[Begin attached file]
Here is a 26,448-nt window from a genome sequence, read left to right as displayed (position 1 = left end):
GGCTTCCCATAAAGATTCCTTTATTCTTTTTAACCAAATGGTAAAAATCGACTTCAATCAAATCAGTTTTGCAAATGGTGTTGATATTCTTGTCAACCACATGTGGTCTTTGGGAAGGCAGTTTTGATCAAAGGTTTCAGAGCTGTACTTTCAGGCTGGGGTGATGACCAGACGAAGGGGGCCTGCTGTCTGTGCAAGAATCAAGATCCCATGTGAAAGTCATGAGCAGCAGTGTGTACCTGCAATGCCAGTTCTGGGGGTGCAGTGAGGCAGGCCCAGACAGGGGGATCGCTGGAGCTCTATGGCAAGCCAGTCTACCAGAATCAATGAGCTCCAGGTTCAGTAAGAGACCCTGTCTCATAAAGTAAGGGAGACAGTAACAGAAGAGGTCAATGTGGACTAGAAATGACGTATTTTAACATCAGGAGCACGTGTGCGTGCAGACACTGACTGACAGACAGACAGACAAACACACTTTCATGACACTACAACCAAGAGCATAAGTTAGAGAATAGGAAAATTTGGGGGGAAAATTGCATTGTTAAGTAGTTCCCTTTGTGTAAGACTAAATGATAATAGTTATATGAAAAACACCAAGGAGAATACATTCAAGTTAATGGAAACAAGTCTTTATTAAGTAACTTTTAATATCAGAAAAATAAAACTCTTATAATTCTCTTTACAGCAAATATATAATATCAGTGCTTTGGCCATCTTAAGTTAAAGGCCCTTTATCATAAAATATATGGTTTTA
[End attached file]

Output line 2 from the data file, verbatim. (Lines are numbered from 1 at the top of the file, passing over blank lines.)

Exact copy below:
GGCTTCCCATAAAGATTCCTTTATTCTTTTTAACCAAATGGTAAAAATCGACTTCAATCAAATCAGTTTTGCAAATGGTGTTGATATTCTTGTCAACCACATGTGGTCTTTGGGAAGGCAGTTTTGATCAAAGGTTTCAGAGCTGTACTTTCAGGCTGGGGTGATGACCAGACGAAGGGGGCCTGCTGTCTGTGCAAGAATCAAGATCCCATGTGAAAGTCATGAGCAGCAGTGTGTACCTGCAATGCCAGTTCTGGGGGTGCAGTGAGGCAGGCCCAGACAGGGGGATCGCTGGAGCTCTATGGCAAGCCAGTCTACCAGAATCAATGAGCTCCAGGTTCAGTAAGAGACCCTGTCTCATAAAGTAAGGGAGACAGTAACAGAAGAGGTCAATGTGGACTAGAAATGACGTATTTTAACATCAGGAGCACGTGTGCGTGCAGACACTGACTGACAGACAGACAGACAAACACACTTTCATGACACTACAACCAAGAGCATAAGTTAGAGAATAGGAAAATTTGGGGGGAAAATTGCATTGTTAAGTAGTTCCCTTTGTGTAAGACTAAATGATAATAGTTATATGAAAAACACCAAGGAGAATACATTCAAGTTAATGGAAACAAGTCTTTATTAAGTAACTTTTAATATCAGAAAAATAAAACTCTTATAATTCTCTTTACAGCAAATATATAATATCAGTGCTTTGGCCATCTTAAGTTAAAGGCCCTTTATCATAAAATATATGGTTTTA